People often ask me, how does social media technology benefit business? I tell them it’s all about the relationship. Relation to others who use a product or service. Relation to the product or service itself. If used wisely, relation to the purveyors of products and services. Business is about building relationships. Social media, such as blogs, message boards, Twitter, LinkedIn, et al., merely provide more efficient vehicles for relationships.
Think of social media as the evolution of the town square, where people would share experiences, gossip—some of it true, some not—and information. Certainly if you were to catch wind of misinformation about your business in the town square, you would walk (maybe run) down to the square to confront and clarify the situation. One of the greatest challenges with social media, however, is a certain discomfort with the technology and how it works. It’s easy to walk to the square, but what the hell is a Wiki?
This sentiment is shared by many executives who cut their teeth on manila file folders and stacks of leather-bound books. Not that there’s anything wrong with that, but it can present challenges when introducing social media into the business development mix.
Consumers of Mountain Dew, Target and Starbucks already are heavily engaged in product-centered social media. I believe “serious businesses,” such as law, accounting and engineering won’t lag for long. If you doubt the pending impact of mobile and social media, search Google for the latest version of Apple’s iPhone. Insiders expect a technological revolution on par with the introduction of Microsoft Windows.
Okay, visiting the ‘Dew Crew’ website certainly is fun for some. But how does it apply to building business? Social media simply extends the ability to build business relationships.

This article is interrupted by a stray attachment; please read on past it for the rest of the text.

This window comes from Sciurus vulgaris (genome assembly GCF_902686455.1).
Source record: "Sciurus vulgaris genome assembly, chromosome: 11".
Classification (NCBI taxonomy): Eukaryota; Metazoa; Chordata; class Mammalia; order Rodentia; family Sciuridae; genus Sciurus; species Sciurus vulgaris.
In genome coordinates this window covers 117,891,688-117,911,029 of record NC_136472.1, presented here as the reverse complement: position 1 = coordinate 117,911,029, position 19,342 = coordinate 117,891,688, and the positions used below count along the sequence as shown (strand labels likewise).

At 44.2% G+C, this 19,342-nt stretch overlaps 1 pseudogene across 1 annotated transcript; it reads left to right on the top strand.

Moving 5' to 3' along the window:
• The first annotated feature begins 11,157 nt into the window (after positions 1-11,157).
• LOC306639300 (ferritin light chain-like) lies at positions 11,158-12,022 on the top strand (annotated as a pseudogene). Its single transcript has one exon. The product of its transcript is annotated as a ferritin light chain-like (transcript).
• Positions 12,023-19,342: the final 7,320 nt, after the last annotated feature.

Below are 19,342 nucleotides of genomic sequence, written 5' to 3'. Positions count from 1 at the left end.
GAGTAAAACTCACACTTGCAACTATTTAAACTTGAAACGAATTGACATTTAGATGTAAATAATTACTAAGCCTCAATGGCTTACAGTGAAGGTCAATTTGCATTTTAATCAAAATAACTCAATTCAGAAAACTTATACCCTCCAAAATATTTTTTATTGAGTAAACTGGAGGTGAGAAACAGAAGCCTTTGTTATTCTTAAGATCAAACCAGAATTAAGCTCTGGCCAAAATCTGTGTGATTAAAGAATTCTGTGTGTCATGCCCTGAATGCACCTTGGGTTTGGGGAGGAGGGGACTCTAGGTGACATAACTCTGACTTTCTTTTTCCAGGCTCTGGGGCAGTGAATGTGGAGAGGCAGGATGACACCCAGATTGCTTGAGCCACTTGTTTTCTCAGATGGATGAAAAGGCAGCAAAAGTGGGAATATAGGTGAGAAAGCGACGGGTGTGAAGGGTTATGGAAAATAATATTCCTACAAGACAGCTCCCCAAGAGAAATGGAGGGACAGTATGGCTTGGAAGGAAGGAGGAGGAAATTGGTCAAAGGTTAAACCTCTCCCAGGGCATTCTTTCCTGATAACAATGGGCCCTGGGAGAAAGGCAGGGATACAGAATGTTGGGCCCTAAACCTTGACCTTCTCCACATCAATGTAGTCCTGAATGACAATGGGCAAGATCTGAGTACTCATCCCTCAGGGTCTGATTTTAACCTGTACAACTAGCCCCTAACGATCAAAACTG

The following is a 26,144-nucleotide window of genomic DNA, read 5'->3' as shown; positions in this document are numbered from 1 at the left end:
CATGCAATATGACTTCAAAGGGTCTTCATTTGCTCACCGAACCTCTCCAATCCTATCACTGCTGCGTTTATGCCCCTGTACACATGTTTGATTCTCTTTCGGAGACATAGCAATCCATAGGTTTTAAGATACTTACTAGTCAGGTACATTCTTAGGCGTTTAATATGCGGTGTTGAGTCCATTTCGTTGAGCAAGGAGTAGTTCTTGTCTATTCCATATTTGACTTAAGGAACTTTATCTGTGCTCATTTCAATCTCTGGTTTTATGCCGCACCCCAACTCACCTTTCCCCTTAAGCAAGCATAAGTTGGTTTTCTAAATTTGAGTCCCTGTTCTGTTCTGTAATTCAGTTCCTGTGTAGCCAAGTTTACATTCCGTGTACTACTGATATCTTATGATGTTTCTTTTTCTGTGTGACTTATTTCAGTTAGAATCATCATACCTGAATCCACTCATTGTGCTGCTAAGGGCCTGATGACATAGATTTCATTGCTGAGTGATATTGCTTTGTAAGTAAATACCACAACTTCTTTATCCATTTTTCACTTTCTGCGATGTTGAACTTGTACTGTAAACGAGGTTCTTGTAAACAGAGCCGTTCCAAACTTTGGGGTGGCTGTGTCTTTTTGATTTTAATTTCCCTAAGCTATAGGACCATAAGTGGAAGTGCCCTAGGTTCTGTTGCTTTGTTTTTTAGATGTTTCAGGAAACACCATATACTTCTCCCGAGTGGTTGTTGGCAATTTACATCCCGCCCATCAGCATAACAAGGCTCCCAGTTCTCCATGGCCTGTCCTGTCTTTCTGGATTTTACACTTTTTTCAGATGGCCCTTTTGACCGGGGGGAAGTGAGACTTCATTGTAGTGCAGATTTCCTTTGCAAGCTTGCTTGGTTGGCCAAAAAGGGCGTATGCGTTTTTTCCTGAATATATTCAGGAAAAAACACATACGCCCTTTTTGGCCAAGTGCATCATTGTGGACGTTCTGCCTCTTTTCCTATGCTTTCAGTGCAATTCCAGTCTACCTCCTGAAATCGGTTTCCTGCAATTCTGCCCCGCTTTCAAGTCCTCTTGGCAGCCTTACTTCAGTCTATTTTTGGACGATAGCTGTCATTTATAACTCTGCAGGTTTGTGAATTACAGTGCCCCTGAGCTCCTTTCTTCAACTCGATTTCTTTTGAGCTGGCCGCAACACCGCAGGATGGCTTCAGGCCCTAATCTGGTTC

Through technology, we create the opportunity for clients and prospects to share information. As an expert in your business, you have much to offer social media settings. You can insert your expertise into the conversation in a meaningful way, providing a direct benefit to an online network of potential prospects or existing clients. By the way, blatant self-promotion is taboo and rarely works.
Fair warning, most social media efforts unravel because technology drives the foray into social networking rather than determining what relationship we seek with humans on the other end. Many social media efforts never lift off because of lack of clarity toward the business impact.
It’s less complicated than one might imagine. Among the many benefits of social media, you might view the time and effort needed to consistently monitor and participate in online networks as an informal market research tool. You learn real-time about the needs, challenges and satisfaction of those engaged in the conversation. A voyeuristic view into the mind of the client or prospect, if you will. Some might characterize this as “voice of the customer” research, which, according to my market research friends at RADCL Software, is very real and extremely impactful in setting the course for any business. The power of social media rests solely in providing valuable two-way communication and then acting on what you learn.
Many businesses hold in-person CEO roundtables or forums to create a dialogue among executives facing similar issues. A client of mine successfully drew many executives to learn about human resources, information technology, litigation exposure, and tax law. Frequently, however, the time between forums spanned months. Dialogue, momentum and connectivity to the firm ebbed. Social media, such as message boards, blogs, instant message groups among many other vehicles can extend the value of these in-person experiences. All give clients and prospects opportunity to stay connected with you, and you to remain part of the conversation.
Social media technology is not rocket science. Many companies have dedicated IT staff who frequently are eager and capable of bringing new media technology to the business. Remember, though, technology is merely the catalyst. Information gained and actions taken as a result represent the value of social media participation.